Plaintiffs Valerie Hawkins and Janice Patterson brought suit against the Community Bank of Raymore, in the U.S. District Court for the Western District of Missouri. Both women were married to members of PHC Development, LLC, and they each were required to sign as personal guarantors in order for their husbands’ business to obtain approximately $2 million in commercial loans. PHC defaulted under the loans, and Community Bank of Raymore sought to enforce the terms of the agreements, including seeking remedies against the spousal guarantors. Hawkins and Patterson filed suit, alleging that the bank violated the Equal Credit Opportunity Act (ECOA), which makes it unlawful for a creditor to discriminate against a credit applicant, with respect to any aspect of a credit transaction, on the basis of race, color, religion, national origin, gender, age, or marital status.
The bank required Hawkins and Patterson to sign as guarantors in order for PHC to obtain the loans. For that reason, Hawkins and Patterson claimed that the bank discriminated against them based upon their marital status, as they would not have been required to sign as guarantors had they not been married. The bank argued that the ECOA only protects credit applicants, and since the guarantors had not applied for credit in their individual capacities, they were not protected under the Act. The federal district court agreed with the Bank’s rationale, granting summary judgment in its favor. The 8th Circuit Court of Appeals upheld that decision, and the U.S. Supreme Court granted review.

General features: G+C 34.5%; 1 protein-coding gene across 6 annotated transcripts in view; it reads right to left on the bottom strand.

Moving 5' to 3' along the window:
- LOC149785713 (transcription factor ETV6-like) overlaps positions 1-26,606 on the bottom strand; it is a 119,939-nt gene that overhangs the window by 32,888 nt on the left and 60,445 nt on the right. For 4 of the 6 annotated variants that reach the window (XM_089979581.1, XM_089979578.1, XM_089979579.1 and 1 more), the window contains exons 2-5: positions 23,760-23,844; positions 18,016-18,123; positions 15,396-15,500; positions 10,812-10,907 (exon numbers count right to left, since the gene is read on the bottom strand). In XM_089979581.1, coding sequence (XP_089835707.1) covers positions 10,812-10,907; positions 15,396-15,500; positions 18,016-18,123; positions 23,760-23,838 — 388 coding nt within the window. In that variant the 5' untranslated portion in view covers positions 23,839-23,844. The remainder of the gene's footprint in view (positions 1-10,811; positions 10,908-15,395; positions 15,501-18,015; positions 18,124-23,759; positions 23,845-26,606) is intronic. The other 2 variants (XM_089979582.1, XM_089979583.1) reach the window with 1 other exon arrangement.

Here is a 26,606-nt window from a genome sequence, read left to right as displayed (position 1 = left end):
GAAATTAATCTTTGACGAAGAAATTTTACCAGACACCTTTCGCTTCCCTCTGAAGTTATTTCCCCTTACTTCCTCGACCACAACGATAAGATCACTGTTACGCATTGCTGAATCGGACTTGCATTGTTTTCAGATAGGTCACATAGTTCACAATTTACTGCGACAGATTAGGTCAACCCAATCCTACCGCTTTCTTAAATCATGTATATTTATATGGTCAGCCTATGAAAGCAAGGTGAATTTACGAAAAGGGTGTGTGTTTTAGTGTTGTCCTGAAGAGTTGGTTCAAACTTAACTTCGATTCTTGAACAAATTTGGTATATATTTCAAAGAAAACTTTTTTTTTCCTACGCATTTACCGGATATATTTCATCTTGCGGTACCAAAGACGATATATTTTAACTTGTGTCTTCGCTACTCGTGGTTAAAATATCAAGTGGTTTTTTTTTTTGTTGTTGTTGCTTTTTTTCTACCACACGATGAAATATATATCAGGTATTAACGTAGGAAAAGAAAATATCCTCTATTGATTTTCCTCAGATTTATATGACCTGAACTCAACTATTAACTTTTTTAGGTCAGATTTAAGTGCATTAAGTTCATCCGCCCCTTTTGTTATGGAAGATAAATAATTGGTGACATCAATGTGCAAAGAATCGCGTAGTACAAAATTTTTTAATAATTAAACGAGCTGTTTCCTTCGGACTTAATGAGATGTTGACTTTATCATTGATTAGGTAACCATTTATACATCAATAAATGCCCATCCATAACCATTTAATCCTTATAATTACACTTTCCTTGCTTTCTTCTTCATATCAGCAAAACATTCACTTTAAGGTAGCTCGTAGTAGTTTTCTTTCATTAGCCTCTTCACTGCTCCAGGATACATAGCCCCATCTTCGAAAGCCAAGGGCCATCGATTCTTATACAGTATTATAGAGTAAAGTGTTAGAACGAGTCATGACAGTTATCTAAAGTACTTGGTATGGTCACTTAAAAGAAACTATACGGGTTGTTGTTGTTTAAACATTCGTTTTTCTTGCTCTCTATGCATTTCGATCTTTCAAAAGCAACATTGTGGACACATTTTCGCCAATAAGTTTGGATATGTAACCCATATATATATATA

Court observers expecting a definitive ruling on whether a spousal guarantor has standing to sue under the ECOA, and whether the definition of “applicant” under the ECOA should be broadened to include non-borrowing guarantors, were disappointed. With Justice Antonin Scalia’s chair still vacant, the even-numbered Supreme Court issued a concise, 4-4 split Opinion, thus affirming the Court of Appeals decision in favor of Community Bank of Raymore. Had the decision been reversed, Missouri lenders could have expected increased litigation under the ECOA, and credit may have become less accessible to small business owners without the lenders’ added protection and security through obtaining spousal guarantors for loans.
The decision issued by the Supreme Court may be found here.